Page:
Broadband Discrimination Is Being Tackled by a New FCC Task Force

broadband discriminationThe FCC has released a plan for addressing broadband discrimination in the United States.

Chairwoman, Jessica Rosenworcel, of the Federal Communications Commission has announced its plan of developing a cross-agency task force to address and eradicate broadband or digital discrimination.

What is Broadband Discrimination?

Digital or broadband discrimination is the discrimination by telecommunication providers against potential consumers based on income, race, or neighborhood location. This type of discrimination is also known as digital redlining. Digital discrimination is one of the reasons for the digital divide in America.

Digital Divide in America

America has been faced with a digital divide for some time now. The digital divide is the gap of accessible telecom connectivity for communities. This challenge has negatively impacted business development and educational efforts. There are organizations such as EducationSuperHighway and GeoTel that combat the digital divide in the education system. However, this previously existing condition is being exacerbated by broadband discrimination.

According to telecompetitor in 2019, about a quarter or 23% of Americans have access to fiber gigabit services, and more than two-thirds, or 67%, have access to 500 Mbps services. The FCC’s recently released data suggests that by the end of 2021, about 98% of households in the U.S. had access to upload speeds of 3 Mbps and download speeds of 25 Mbps. These numbers are nowhere near gigabit services but do offer basic-level connectivity.

Unfortunately, not all states are equal. An article released just this past November 2021, stated that “only 32% of Alabamians have access to gigabit-speed fiber broadband service. 12 counties in our state are completely without gigabit service availability and our state ranks 38th in broadband connectivity.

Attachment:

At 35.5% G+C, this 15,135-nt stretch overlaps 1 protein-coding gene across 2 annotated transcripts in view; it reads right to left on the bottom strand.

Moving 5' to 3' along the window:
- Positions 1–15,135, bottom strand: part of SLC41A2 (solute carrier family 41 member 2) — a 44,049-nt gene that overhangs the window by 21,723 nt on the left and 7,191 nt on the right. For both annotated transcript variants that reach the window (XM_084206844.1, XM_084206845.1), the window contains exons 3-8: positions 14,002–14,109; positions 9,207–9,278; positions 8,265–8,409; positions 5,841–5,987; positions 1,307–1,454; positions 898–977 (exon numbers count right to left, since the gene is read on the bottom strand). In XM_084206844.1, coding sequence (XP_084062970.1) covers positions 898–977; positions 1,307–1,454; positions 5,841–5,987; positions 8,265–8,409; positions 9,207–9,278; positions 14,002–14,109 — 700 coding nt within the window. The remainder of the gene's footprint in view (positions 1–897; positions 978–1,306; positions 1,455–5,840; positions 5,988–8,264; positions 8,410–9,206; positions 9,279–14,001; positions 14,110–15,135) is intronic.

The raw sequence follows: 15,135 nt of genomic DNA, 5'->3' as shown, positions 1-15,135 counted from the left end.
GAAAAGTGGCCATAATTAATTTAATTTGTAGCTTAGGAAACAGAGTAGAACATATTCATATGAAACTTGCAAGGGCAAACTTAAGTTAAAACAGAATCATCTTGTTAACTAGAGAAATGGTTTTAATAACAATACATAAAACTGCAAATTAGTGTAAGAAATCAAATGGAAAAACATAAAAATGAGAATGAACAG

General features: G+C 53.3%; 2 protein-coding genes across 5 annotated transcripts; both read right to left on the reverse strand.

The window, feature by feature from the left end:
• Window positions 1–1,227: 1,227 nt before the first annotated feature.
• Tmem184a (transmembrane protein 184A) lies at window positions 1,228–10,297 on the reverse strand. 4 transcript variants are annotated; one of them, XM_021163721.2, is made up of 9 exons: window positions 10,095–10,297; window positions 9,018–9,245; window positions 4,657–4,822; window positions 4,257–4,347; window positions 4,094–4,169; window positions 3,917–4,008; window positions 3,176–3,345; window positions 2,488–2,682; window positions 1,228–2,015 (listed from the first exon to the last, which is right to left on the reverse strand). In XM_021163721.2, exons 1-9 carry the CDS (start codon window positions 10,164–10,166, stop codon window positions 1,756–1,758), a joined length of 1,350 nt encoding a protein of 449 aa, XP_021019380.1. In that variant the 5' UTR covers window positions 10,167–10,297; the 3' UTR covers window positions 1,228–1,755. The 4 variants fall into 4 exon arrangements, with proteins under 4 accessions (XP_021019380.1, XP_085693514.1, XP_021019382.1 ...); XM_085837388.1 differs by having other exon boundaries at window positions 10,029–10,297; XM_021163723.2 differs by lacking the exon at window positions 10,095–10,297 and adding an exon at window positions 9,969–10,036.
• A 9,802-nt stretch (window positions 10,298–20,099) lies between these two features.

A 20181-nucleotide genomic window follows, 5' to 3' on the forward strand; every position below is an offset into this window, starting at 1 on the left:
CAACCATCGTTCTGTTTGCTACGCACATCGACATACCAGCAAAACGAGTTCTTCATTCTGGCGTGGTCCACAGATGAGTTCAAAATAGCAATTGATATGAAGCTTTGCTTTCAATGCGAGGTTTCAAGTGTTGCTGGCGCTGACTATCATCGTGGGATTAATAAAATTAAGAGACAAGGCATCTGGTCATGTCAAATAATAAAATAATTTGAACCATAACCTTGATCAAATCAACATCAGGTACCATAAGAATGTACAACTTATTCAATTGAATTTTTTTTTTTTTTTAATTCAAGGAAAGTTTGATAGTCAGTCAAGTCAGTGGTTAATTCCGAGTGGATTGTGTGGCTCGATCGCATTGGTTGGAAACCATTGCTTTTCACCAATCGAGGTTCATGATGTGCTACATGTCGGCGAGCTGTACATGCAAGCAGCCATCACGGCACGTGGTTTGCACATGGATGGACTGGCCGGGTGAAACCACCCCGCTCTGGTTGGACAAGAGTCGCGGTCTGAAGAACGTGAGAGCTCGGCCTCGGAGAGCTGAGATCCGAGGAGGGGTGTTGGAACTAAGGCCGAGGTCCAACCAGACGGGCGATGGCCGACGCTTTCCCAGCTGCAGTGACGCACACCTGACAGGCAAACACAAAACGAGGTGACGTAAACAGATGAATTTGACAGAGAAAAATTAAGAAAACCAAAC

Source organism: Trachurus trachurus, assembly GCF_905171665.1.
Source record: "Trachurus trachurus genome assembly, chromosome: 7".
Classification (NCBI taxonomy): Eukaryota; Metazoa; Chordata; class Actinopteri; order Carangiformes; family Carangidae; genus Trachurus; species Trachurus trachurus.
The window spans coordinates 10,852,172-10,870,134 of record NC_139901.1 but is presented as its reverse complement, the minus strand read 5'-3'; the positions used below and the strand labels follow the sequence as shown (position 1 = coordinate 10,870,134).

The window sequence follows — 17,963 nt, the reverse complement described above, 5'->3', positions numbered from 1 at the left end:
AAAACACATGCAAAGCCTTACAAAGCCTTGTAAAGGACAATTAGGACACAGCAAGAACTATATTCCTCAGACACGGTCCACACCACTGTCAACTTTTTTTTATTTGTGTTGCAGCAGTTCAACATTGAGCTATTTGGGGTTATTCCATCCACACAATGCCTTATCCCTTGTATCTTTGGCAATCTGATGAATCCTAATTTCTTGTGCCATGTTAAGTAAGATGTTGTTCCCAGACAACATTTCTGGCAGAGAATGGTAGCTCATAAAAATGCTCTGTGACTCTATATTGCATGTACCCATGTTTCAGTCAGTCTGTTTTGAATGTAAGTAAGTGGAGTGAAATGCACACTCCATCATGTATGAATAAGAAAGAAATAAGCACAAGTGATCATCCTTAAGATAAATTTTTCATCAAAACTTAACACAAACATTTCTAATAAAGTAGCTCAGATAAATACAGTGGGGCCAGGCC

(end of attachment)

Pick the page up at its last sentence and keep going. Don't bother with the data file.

The FCC’s Answer

The FCC will combat digital discrimination with the newly developed task force. The FCC task force will promote policies, develop rules, and create regulations to combat discrimination of broadband services based on income, race, or location. Chairwoman Rosenworce stated the following a press release. “Addressing digital discrimination and redlining is a critical piece to living up to our standard of equal access to the infrastructure needed for 21st-century success—no matter who you are or where you live.  Your zip code should not determine access to broadband—which this pandemic has proven is a must-have, just like electricity or water.

The Task Force, guided by the Infrastructure Investment and Jobs Act, has the following goals.

  • Develop practices and create model policies for local and state governments to prevent telecom service providers from digitally discriminating
  • Establish regulations to provide broadband access equally and prohibit discrimination based on ethnicity, income, or altering relevant factors
  • Amend the public complaint procedures to facilitate accurate feedback from communities possibly facing discrimination

The FCC has established a task force to tackle broadband discrimination and with these goals in mind, America may finally close the digital divide.

If your organization is interested in accessing accurate, real-time telecommunications infrastructure data, contact GeoTel to start this process.

Author: Valerie Stephen